Evan B. Donaldson Adoption Institute e-Newsletter - If you have problems reading this issue, please visit: http://www.adoptioninstitute.org
DECEMBER 2004 E-NEWSLETTER
IN THIS ISSUE
1. Law, Policy & Practice
5. Institute Update
1. Law, Policy & Practice
N.J. SENATE PASSES BILL GIVING ADOPTEES ACCESS TO BIRTH RECORDS|
The New Jersey Senate approved a bill (S1093) that would allow adopted people 18 and older access to their original birth certificates, upon written request. A companion bill in the Assembly (A3237) was introduced in September and is currently awaiting action. The legislation passed by the Senate on Dec. 6 permits birth parents to file contact preference forms, and requires agencies and attorneys to provide such forms to all birth parents in the future. The measure amends the current law, which allows courts to substitute the place of birth on an adopted child’s birth certificate with the adoptive parents’ residence. To read the full text and status of the bill, go to http://www.njleg.state.nj.us/ and search for Senate Bill S1093 or Assembly Bill A3237 in the bill number field.
U.S. SENATORS INTRODUCE REVISED INTERCOUNTRY ADOPTION ACT
Senators Nickles (R-OK) and Landrieu (D-LA) introduced a revised version of the Intercountry Adoption Reform Act of 2004 (ICARE) on Dec. 7. The measure would establish an Office of Intercountry Adoptions (OIA) in the State Department, and confer automatic citizenship to children upon entry of the final adoption decree, and not upon entry into the U.S. The revised bill (S3031) adds provisions that would allow the OIA to enforce civil and criminal penalties for violations of the law in order to protect children, birth families and adoptive families from fraud and abuse. The new bill also clarifies the transition process, stipulating adoption cases filed prior to the opening of the OIA would be processed under current regulations. The original bill (S1934) was introduced in November 2003 and a companion bill (HR3896) is in the House. The revised bill has been referred to the Senate Committee on the Judiciary. To read the full text and status of the bill, go to http://thomas.loc.gov/cgi-bin/query and search for S3031 in the bill number field.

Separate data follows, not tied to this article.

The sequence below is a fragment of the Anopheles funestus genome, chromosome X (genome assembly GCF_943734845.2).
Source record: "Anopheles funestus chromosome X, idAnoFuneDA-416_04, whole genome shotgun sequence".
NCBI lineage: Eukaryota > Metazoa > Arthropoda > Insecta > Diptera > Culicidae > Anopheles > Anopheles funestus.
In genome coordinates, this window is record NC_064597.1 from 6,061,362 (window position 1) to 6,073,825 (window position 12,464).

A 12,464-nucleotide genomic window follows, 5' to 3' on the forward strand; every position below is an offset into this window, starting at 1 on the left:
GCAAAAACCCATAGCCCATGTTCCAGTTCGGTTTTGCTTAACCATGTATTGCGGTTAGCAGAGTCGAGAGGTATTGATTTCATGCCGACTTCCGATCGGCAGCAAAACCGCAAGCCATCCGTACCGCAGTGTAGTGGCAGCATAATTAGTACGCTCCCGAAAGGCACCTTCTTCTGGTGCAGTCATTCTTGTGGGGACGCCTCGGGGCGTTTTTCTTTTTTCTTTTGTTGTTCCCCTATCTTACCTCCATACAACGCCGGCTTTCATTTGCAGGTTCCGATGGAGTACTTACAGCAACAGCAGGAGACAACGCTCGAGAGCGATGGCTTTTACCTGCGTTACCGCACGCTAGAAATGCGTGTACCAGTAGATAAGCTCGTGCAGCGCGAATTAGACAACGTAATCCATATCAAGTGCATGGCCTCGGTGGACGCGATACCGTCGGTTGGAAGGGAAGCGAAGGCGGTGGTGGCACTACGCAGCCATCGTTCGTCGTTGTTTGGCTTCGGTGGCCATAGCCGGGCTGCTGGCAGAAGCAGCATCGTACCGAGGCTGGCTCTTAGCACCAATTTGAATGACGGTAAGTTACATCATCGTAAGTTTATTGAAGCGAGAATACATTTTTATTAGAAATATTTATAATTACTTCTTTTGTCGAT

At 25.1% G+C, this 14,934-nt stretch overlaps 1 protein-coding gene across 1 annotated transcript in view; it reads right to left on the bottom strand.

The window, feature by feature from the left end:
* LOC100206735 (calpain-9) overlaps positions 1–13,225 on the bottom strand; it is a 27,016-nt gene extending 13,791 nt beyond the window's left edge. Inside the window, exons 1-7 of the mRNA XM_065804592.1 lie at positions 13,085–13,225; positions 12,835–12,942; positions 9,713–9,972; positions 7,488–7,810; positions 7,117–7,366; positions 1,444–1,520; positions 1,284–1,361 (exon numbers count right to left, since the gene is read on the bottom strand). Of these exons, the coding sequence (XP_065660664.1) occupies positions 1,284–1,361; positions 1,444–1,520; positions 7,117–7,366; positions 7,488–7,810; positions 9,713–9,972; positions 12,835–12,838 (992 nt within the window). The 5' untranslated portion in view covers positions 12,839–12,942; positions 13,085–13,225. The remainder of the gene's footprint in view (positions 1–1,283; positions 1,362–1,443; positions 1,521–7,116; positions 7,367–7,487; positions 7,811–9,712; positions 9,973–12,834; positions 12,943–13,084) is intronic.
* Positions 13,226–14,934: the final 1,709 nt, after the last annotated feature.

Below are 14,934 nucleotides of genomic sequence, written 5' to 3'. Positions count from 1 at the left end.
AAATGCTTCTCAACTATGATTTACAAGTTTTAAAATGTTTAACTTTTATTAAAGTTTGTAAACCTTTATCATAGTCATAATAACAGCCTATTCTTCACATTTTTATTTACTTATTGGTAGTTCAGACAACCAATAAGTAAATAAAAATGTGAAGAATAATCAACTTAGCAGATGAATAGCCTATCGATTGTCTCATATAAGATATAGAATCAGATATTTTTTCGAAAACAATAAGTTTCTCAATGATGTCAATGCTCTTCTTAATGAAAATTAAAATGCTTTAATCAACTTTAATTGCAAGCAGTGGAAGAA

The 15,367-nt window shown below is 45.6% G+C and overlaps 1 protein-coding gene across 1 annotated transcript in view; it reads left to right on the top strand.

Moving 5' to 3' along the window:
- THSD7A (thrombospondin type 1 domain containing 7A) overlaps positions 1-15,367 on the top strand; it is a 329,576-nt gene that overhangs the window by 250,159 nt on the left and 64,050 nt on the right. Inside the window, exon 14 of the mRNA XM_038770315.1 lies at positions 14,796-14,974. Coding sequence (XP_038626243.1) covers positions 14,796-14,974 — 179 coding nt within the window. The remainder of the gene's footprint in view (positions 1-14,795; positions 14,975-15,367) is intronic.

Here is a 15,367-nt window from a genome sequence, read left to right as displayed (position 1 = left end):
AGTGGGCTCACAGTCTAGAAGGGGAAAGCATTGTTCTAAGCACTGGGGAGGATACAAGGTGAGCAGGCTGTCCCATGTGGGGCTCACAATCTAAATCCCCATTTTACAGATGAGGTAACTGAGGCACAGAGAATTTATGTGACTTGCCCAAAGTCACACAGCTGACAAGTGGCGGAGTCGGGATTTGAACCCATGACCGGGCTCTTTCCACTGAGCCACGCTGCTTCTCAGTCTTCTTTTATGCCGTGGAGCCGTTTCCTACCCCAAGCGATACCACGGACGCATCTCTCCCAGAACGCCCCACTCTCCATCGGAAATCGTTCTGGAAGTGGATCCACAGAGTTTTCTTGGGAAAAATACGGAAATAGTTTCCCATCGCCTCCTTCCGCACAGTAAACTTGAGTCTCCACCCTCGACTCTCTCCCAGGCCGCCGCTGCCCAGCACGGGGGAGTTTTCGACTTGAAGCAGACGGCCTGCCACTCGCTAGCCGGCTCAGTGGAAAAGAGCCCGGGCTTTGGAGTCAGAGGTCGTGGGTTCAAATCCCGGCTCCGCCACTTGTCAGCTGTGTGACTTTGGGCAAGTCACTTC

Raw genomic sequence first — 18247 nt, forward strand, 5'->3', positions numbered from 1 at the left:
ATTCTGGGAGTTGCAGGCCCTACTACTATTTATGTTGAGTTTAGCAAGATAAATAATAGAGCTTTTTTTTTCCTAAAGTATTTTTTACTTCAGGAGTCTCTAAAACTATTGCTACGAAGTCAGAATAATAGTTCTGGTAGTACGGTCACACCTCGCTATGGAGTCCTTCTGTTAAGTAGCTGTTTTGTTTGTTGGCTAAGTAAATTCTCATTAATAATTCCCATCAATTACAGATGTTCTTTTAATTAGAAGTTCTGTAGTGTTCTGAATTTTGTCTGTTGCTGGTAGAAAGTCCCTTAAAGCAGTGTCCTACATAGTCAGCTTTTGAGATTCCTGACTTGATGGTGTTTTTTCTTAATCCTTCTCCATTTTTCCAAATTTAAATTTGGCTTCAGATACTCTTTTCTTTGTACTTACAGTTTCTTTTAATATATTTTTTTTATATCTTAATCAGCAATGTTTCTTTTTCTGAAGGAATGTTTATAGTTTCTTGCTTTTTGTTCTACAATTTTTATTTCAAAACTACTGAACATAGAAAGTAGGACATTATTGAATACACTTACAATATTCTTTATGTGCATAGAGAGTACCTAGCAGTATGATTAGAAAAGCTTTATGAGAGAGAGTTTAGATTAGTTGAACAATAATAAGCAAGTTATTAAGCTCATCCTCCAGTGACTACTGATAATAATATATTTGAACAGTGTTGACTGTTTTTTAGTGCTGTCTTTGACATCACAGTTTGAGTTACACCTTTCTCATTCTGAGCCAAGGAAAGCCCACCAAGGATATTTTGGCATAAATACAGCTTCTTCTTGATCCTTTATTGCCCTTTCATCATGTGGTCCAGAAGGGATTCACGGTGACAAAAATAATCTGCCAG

UTAH COURT RULES INTERSTATE COMPACT DOES NOT APPLY TO FETUSES
The Utah Court of Appeals ruled on Dec. 30 that the Interstate Compact on the Placement of Children (ICPC), meant to protect children moved across state lines for adoption, does not apply to the fetuses of expectant mothers who travel to Utah to place their children for adoption. The Department of Human Services in Utah had used an interpretation of the ICPC law, which was drafted in the 1960s and is currently being revised, to apply to the adoption arrangements of expectant mothers from out-of-state. Three child placement agencies challenged this interpretation, with the ruling affirming that ICPC does not apply to the regulation of expectant mothers. To read the court opinion, go to: http://www.utcourts.gov/opinions/appopin/altern123004.htm
ARKANSAS JUDGE STRIKES DOWN PROHIBITION ON GAY FOSTER PARENTS
An Arkansas Circuit Court struck down a state regulation that banned gay people or any family with a gay member from becoming foster parents. In 1999, Arkansas’ Child Welfare Agency Review Board established the policy that "no person may serve as a foster parent if any adult member of that person’s household is a homosexual," which was challenged by the American Civil Liberties Union on behalf of three prospective foster parents. The Pulaski County judge’s decision on Dec. 29 concluded the rule discriminates against gays; it cited research affirming that children raised by gay parents are well adjusted, and that the blanket exclusion of gay parents may hurt children by excluding a pool of effective foster parents. To read the decision, go to: http://www.aclu.org/LesbianGayRights/LesbianGayRights.cfm?ID=17242&c=104
STUDY CONCLUDES POST-ADOPTION SERVICES LEAD TO BETTER OUTCOMES|
A study of post-adoptive service needs found that positive adoption outcomes (parental satisfaction and quality of parent-child relationship) are associated with receiving post-adoption supports and fewer unmet service needs. The study by Thom Reilly and Laurie Platz, “Post-Adoption Service Needs of Families with Special Needs Children: Use, Helpfulness, and Unmet Needs,” published in the Journal of Social Service Research (Volume 30, Issue 4), encompassed 249 Nevada families with 373 special needs adopted children. Parents rated financial subsidies and medical/dental care as the services they needed the most, and they rated counseling services (50%) and in-home services (49%) as the service needs most likely to be unmet. The article, unlike most previous research, found no differences in adoption outcomes between former foster parents and new parents to the adopted child. To access this article for a fee, go to: http://www.haworthpress.com/web/JSSR
REPORT SEES GAPS IN INDEPENDENT LIVING SERVICES FOR FOSTER YOUTHS
A Government Accounting Office (GAO) report, entitled “HHS Actions Could Improve Coordination of Services and Monitoring of States’ Independent Living Programs, GAO-05-25,” is the first comprehensive review of the Foster Care Independence Act of 1999. The Act increased the allocation of federal funds for independent living programs for youth in foster care from $70 million to $140 million. The report analyzed how states’ funding allocations have changed and how services have expanded to serve foster youth since the passage of FCIA, as well as the extent to which federal and state programs have coordinated the delivery of services to those affected. Since the passage of FCIA, the November report found, states expanded independent living services, but gaps remained in the availability of critical services such as mental health care, mentoring and housing. To obtain a full copy of the report, go to: http://www.gao.gov/docsearch/abstract.php?rptno=GAO-05-25